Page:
[Lazarus] Graeme would love this, or not, I think

Paul Breneman list2010 at BrenemanLabs.com
Sun Oct 20 14:07:11 CEST 2013

On 10/20/2013 05:22 AM, Hans-Peter Diettrich wrote:
> Marco van de Voort schrieb:
>> On Wed, Oct 16, 2013 at 12:25:25AM +0200, Hans-Peter Diettrich wrote:
>>> For writing programs you need some editor and an compiler/linker,
>>> e.g. a Lazarus IDE which runs on a variety of systems. Then students
>>> can learn how to use a console (window) for program I/O in about 1
>>> hour, sufficient for the following introduction and practice in "The
>>> Art of Computer Programming" [Knuth].
>> Either your students were different, or that is very optimistic :)
> Yes, I was thinking of IT students. Sorry for that :-(
>> In this class, all this simply ate too much time, and even after students
>> were ackward with it. And it was only 9 x 1.5 hr, then an hour is
>> still too
>> much.
> Then a good ole homecomputer (C64 emulator...) would be more useful ;-)
>>> Creating and using a GUI can become a detached course, covering both
>>> the general GUI design principles and how to master event driven
>>> applications.
>> My point was that TP was too alien, and the tricks to keep it running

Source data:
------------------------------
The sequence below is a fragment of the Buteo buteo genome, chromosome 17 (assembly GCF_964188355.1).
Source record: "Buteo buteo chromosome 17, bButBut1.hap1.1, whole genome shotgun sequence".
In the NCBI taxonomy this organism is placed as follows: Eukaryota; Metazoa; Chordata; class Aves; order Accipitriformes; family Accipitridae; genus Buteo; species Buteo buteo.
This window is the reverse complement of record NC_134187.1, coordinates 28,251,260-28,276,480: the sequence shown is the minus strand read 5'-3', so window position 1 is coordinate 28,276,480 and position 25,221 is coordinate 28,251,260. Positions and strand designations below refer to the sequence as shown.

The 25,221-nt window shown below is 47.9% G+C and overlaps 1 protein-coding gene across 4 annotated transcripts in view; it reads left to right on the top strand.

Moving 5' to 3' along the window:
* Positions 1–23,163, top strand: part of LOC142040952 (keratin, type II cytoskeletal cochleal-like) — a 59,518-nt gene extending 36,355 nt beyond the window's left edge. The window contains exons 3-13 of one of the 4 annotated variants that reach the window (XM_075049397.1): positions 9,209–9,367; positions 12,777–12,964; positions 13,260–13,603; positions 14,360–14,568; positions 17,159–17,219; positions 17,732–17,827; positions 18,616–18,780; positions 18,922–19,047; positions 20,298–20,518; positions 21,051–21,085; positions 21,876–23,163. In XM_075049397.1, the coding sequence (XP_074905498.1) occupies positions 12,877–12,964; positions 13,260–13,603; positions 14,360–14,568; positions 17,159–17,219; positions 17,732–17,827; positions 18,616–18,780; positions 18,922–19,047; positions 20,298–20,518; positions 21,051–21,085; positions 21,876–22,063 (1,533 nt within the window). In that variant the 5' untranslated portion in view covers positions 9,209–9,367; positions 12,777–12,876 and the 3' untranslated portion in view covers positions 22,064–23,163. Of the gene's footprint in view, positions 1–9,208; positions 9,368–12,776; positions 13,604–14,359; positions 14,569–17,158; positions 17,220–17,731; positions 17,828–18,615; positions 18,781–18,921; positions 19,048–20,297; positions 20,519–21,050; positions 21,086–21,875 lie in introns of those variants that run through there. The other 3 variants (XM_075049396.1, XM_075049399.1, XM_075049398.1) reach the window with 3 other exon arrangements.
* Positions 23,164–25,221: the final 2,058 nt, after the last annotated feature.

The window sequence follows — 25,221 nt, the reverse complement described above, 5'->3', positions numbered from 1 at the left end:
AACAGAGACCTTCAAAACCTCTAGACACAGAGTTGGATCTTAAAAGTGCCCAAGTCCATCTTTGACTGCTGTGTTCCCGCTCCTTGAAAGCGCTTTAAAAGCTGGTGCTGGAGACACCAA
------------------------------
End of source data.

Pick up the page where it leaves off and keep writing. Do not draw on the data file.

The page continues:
>> prevented it for students to run it on their own laptop.
>> Delphi on the other hand invited too much play.
> This energy could be used in extra (voluntary) courses, where the
> interested can learn more about using Delphi.
>> The ideal usage IMHO would be a stripped lazarus/Delphi without designer,
>> and some skeleton application under "new" that instantiates a skeleton
>> GUI
>> app (delivered in .ppu), and the students can use procedures from their
>> programs to use the skeleton units.
> In your timeframe (9*1.5 hrs) I wouldn't address GUI programs at all.

Almost 6 years ago I started this educational project:

Several times I've used it to introduce people to programming.  I 
usually start by downloading a small zip file from here:

After we compile and run the program I next show them the (few) files 
involved and try to give them a picture of how the source is changed 
into the executable.

What I'd like to have is a very simple IDE to go to next.  So a 
"stripped Lazarus" as mentioned above might be good.  Graeme (the fellow 
in the subject) has an IDE started with fpGUI that might (eventually) 
work too.  You can quickly see an earlier version of that IDE using a 
zip from this page:

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